Colloquium examines ancient culture

Experts have gathered at the Goethe Institute in Ha Noi for a three-day international colloquium intended to develop an overview of Vietnamese culture from the Stone Age to the present.

The event is being held to prepare for an archaeological exhibition to be presented in Germany in 2014-15.

Experts are scheduled to present 22 lectures from a number of perspectives on a variety of archaeological and historical fields. Special attention will be given to the cultures of northern Viet Nam, such as the Dong Son Culture and its influence on the regions, as well as current research on the Thang Long and Ho citadels, which have been recognised as World Heritage sites by UNESCO.

“Because of the abundance and complexity of Vietnamese culture, it will not be possible to do this for the entire country and all the ages,” said Dr Stefan Leneen in his short presentation introducing the project. “We have to focus on certain areas and certain periods.”

The planned exhibition will be hosted by three German museums, the Museum of Archaeology in Hern, the Reiss-Engelhorn Museums in Mannheim, and the Museum of Archaeology and History in Chemnitz, said Leneen.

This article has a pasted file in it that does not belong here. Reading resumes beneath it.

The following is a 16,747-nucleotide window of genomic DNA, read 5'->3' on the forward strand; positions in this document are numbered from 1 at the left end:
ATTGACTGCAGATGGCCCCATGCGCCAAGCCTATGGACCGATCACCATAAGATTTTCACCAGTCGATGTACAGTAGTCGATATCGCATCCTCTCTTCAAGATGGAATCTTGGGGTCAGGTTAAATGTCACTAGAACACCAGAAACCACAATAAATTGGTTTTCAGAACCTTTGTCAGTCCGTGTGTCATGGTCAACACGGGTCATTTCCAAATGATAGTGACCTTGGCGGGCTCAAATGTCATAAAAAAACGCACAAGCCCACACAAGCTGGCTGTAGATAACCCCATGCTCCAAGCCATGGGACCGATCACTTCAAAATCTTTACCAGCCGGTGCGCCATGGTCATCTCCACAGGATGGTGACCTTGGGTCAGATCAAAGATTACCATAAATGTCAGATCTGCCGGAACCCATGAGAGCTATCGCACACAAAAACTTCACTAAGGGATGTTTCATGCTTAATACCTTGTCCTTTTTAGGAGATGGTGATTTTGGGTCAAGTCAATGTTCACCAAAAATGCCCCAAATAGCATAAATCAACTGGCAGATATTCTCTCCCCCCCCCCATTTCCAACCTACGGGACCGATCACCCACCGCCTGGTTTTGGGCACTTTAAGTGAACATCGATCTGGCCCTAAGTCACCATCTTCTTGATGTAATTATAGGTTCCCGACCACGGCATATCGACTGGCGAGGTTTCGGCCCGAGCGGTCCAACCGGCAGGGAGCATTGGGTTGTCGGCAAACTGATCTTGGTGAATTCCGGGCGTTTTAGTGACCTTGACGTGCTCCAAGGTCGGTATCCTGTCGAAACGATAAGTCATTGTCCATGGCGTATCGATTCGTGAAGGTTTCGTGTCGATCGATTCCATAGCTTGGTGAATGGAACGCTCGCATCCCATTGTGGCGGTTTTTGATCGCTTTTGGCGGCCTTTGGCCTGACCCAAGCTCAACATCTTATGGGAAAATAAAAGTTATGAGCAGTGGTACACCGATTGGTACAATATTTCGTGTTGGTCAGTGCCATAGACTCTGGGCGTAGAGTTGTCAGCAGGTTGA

The Reiss-Engelhorn Museums in Mannheim are a complex of five museums and one of the largest in Germany, presenting not only permanent exhibitions on regional history and non-European archaeology but also many international exhibitions. The museum in Chemnitz, meanwhile, is currently being remodeled and will soon reopen as the new State Museum.

“The Viet Nam exhibition will be the first exhibition at this new museum,” said Leneen. “We therefore are sure to attract many German guests as well as guests from abroad to visit this special exhibition on Viet Nam.”

The first day of the colloquium yesterday was concluded by researchers Nguyen Van Cuong and Nguyen Van Son from the Thang Long-Ha Noi Heritage Conservation Centre. Sessions today and tomorrow will focus on the ruling powers in northern Viet Nam during the period of Chinese domination and works of the Cham Pa Culture.

An understanding memorandum on the Vietnamese archaeological exhibition in Germany was also signed in Ha Noi yesterday, Feb 29, by German Charge d’Affaires Carsten Meyer Wiefhausen and Vietnamese Deputy Minister of Culture, Sports and Tourism Le Khanh Hai.

VietNamNet/Viet Nam News

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